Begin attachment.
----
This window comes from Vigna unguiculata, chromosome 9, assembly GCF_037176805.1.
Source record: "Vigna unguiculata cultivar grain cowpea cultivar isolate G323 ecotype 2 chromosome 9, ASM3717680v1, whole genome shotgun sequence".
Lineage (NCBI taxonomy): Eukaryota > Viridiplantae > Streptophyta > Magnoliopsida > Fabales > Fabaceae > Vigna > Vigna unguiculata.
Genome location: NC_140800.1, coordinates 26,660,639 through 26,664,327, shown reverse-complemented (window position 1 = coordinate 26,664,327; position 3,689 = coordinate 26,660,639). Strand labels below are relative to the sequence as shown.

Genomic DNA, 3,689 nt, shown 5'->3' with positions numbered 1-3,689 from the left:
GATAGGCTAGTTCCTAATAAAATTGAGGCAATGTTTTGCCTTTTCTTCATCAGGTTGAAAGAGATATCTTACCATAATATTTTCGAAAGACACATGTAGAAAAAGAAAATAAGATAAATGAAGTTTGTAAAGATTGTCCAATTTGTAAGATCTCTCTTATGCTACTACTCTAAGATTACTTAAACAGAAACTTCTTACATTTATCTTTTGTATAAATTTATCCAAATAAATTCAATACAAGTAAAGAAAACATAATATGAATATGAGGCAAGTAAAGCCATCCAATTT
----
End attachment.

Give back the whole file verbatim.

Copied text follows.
This window comes from Vigna unguiculata, chromosome 9, assembly GCF_037176805.1.
Source record: "Vigna unguiculata cultivar grain cowpea cultivar isolate G323 ecotype 2 chromosome 9, ASM3717680v1, whole genome shotgun sequence".
Lineage (NCBI taxonomy): Eukaryota > Viridiplantae > Streptophyta > Magnoliopsida > Fabales > Fabaceae > Vigna > Vigna unguiculata.
Genome location: NC_140800.1, coordinates 26,660,639 through 26,664,327, shown reverse-complemented (window position 1 = coordinate 26,664,327; position 3,689 = coordinate 26,660,639). Strand labels below are relative to the sequence as shown.

Genomic DNA, 3,689 nt, shown 5'->3' with positions numbered 1-3,689 from the left:
GATAGGCTAGTTCCTAATAAAATTGAGGCAATGTTTTGCCTTTTCTTCATCAGGTTGAAAGAGATATCTTACCATAATATTTTCGAAAGACACATGTAGAAAAAGAAAATAAGATAAATGAAGTTTGTAAAGATTGTCCAATTTGTAAGATCTCTCTTATGCTACTACTCTAAGATTACTTAAACAGAAACTTCTTACATTTATCTTTTGTATAAATTTATCCAAATAAATTCAATACAAGTAAAGAAAACATAATATGAATATGAGGCAAGTAAAGCCATCCAATTT